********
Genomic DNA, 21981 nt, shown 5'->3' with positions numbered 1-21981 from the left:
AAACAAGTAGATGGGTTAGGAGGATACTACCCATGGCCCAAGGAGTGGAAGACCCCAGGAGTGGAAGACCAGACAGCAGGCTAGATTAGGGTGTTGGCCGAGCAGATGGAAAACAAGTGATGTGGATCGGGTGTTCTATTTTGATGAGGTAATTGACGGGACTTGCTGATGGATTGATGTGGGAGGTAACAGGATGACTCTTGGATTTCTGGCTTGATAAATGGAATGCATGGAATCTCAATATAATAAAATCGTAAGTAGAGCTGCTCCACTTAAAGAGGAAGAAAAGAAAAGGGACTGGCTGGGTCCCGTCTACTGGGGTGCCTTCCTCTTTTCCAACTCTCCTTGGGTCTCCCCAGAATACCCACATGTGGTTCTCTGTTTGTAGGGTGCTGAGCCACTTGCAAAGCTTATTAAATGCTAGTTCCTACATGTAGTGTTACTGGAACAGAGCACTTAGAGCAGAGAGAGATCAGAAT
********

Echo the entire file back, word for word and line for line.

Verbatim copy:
Genomic DNA, 21981 nt, shown 5'->3' with positions numbered 1-21981 from the left:
AAACAAGTAGATGGGTTAGGAGGATACTACCCATGGCCCAAGGAGTGGAAGACCCCAGGAGTGGAAGACCAGACAGCAGGCTAGATTAGGGTGTTGGCCGAGCAGATGGAAAACAAGTGATGTGGATCGGGTGTTCTATTTTGATGAGGTAATTGACGGGACTTGCTGATGGATTGATGTGGGAGGTAACAGGATGACTCTTGGATTTCTGGCTTGATAAATGGAATGCATGGAATCTCAATATAATAAAATCGTAAGTAGAGCTGCTCCACTTAAAGAGGAAGAAAAGAAAAGGGACTGGCTGGGTCCCGTCTACTGGGGTGCCTTCCTCTTTTCCAACTCTCCTTGGGTCTCCCCAGAATACCCACATGTGGTTCTCTGTTTGTAGGGTGCTGAGCCACTTGCAAAGCTTATTAAATGCTAGTTCCTACATGTAGTGTTACTGGAACAGAGCACTTAGAGCAGAGAGAGATCAGAAT